Unlike covering Beckham with the non-existent run game of New York, Gunter will be stuck on an island far more often against Bryant. Green Bay will probably choose to bring safety Morgan Burnett up around the line of scrimmage to help in stopping Elliott, leaving him on his own on the back end.

With Bryant’s last playoff game being a 2014 loss to the Packers in which he dropped a potential go-ahead touchdown and only had three catches for 38 yards, he will be as motivated as ever.

Never has the absence of corner Sam Shields meant more during this season than now, but the remaining members of the wounded secondary need to do everything in their power to deny Bryant his redemption moment, because it seems the chances will be there.

Unlike Last Season, Packers Are Built To Succeed Without Nelson

Against a ball-control team like the Dallas Cowboys, the Packers ability to put points up will be crucial.

With a consistent run game and a low-risk passing attack the Cowboys set themselves up to dominate the time of possession every game. This means when Aaron Rodgers and his offense gets the ball they must score.

This hasn’t been a problem as of late, as Green Bay has put up 30-plus points in five consecutive games. Including wins against the number two (Giants), number three (Seahawks), and number six (Vikings) scoring defenses in which they put up 38 points in each. Dallas currently ranks 5th.

Also during the Packers current seven game winning streak, Aaron Rodgers has remarkably accounted for 20 touchdowns and zero turnovers while playing at the highest level of his career.

His rebound from an average start in 2016 can mostly be attributed to the Pro-Bowl level play of receivers Davante Adams and Jordy Nelson on the outside.

The combo finished 1st and 2nd in the NFL in touchdown receptions (Nelson 14, Adams 12), and proved to be one of the best one-two punches in the league by season’s end.

Unfortunately the Packers will be without Nelson Sunday after he broke two ribs last week on a hit from Leon Hall. Much like last year when they lost Randall Cobb early in the Divisional Round against Arizona, they will need others to step up and take his place.

Despite many flashing back to last season’s struggles without Nelson in the line-up, the two offenses couldn’t be more different. For one, the emergence of Geronimo Allison and Jared Cook seem to provide solutions.

Green Bay’s best bet to stay hot may be using Cook on the edge more often because of the many problems he creates with his size and speed.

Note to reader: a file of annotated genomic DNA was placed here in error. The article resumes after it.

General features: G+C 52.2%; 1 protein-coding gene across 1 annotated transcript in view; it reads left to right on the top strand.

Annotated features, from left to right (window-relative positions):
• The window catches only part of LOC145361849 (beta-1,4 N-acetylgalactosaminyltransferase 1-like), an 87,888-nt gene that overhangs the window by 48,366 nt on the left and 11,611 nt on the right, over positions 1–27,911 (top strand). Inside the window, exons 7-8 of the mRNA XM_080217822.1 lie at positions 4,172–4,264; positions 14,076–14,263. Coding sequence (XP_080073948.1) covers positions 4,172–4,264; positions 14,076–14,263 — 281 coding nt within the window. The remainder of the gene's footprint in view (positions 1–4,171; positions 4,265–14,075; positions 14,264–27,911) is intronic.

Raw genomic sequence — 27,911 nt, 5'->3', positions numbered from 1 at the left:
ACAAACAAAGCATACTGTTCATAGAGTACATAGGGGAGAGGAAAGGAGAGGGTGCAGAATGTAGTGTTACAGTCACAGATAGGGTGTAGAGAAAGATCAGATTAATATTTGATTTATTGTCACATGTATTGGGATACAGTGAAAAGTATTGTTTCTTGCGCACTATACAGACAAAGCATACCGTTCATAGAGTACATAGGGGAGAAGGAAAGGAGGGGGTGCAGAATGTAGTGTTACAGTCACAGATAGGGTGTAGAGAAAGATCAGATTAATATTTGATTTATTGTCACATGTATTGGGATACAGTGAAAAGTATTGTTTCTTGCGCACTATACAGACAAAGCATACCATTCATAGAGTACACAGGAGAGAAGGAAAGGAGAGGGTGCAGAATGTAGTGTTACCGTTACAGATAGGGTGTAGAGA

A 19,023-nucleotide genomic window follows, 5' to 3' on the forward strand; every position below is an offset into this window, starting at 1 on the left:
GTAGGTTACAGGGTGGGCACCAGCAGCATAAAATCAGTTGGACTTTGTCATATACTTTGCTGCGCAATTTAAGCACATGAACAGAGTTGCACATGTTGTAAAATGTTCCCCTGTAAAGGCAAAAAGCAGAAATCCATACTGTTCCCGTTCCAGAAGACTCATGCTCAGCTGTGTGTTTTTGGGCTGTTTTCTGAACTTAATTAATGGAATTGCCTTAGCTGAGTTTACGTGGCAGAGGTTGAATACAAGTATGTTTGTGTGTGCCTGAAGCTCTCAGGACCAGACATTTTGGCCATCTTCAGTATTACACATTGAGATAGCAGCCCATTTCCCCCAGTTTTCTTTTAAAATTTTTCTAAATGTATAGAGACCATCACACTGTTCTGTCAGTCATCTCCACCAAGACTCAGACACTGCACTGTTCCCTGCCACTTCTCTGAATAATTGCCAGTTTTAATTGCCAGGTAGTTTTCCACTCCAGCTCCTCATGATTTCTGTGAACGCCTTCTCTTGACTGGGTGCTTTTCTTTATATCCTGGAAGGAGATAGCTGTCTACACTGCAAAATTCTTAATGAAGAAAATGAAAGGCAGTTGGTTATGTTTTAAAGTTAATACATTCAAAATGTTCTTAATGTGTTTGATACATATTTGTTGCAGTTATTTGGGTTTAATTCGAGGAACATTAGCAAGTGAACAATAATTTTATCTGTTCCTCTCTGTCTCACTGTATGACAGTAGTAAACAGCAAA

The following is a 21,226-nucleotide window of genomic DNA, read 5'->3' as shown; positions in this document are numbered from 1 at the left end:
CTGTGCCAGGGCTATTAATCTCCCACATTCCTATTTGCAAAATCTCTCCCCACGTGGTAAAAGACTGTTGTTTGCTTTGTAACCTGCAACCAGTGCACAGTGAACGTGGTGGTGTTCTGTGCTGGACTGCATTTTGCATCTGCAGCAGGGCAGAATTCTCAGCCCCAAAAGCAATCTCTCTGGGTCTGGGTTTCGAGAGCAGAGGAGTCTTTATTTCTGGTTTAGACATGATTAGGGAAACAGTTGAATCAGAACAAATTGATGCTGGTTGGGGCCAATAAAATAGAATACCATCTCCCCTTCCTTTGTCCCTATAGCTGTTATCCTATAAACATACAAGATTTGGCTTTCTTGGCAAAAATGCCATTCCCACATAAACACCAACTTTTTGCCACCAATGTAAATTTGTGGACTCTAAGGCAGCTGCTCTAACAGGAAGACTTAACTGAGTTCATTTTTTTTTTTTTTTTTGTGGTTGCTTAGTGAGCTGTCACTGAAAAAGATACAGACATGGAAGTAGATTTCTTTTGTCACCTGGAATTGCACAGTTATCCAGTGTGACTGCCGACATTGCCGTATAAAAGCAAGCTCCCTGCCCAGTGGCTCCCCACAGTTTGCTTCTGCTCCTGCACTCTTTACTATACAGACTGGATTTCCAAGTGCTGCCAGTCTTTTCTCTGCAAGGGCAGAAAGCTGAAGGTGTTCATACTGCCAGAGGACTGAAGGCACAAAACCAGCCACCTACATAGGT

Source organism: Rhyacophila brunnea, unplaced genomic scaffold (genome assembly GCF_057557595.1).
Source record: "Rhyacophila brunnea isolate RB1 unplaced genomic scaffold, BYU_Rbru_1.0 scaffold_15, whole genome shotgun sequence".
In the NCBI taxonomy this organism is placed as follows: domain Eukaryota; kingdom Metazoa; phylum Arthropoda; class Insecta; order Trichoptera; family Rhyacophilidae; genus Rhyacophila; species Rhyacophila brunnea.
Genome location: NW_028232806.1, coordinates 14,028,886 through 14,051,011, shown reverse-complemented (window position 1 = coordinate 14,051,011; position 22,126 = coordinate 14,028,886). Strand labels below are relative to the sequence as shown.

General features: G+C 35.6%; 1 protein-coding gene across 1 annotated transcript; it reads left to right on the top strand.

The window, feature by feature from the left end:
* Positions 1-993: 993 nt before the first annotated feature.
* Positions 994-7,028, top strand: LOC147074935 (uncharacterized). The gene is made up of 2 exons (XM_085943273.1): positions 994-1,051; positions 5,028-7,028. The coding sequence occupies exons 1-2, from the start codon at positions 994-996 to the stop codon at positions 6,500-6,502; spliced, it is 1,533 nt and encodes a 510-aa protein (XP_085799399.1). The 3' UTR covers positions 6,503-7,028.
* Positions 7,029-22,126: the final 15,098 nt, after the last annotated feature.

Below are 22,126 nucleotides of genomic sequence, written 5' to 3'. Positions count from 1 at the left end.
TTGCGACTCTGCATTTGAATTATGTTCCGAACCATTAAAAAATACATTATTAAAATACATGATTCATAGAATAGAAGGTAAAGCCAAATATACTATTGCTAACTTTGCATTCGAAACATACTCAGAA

The Cowboys have one of the best linebackers in the game at their disposal in Sean Lee, but even he can’t hang with Cook in coverage. And if they attempt to put a corner or safety on him he has a massive size advantage.

In addition, the Packers will frequently use a three-wide receiver set made up of Adams, Cobb and Allison. A formidable group for any secondary, especially one in Dallas that ranks 25th in pass yards given up and has allowed the second-highest completion percentage to opposing quarterbacks (67.1).

If Rodgers is able to stay in the same rhythm that he’s been in as of late and his protection holds up, he has enough weapons without Nelson that there is no reason he can’t put up a fourth straight game of 300-plus yards and four touchdowns.

Final Thoughts

In the Aaron Rodgers – Mike McCarthy era, the Packers have played in 8 road playoff games, going 4-4. In those games they have averaged 30.4 points per game, number one in the NFL during the span.

All but one of their four losses came on the last play of the game, and in the previous two Rodgers tied the game on the final possession before his defense gave up game-losing scores.

The difference is that in those years Green Bay was merely surviving, limping in and hoping for a miracle. Not this year.

Like their Super Bowl winning year of 2010, the Packers are relatively healthy and clicking on all cylinders.  Regardless of Dallas opening as favorites, this is a game Green Bay should win.

Not only because of Aaron Rodgers, but because the recent resurgence of the Green Bay defense and their ability to force turnovers.

They’re not shutting down Elliott or holding him below 100 yards when all is said and done, but as they did against New York, it’s about bending and not breaking. As long as the defense can successfully hold the Cowboys to field goals, the offense will find a way to leave Dallas victorious.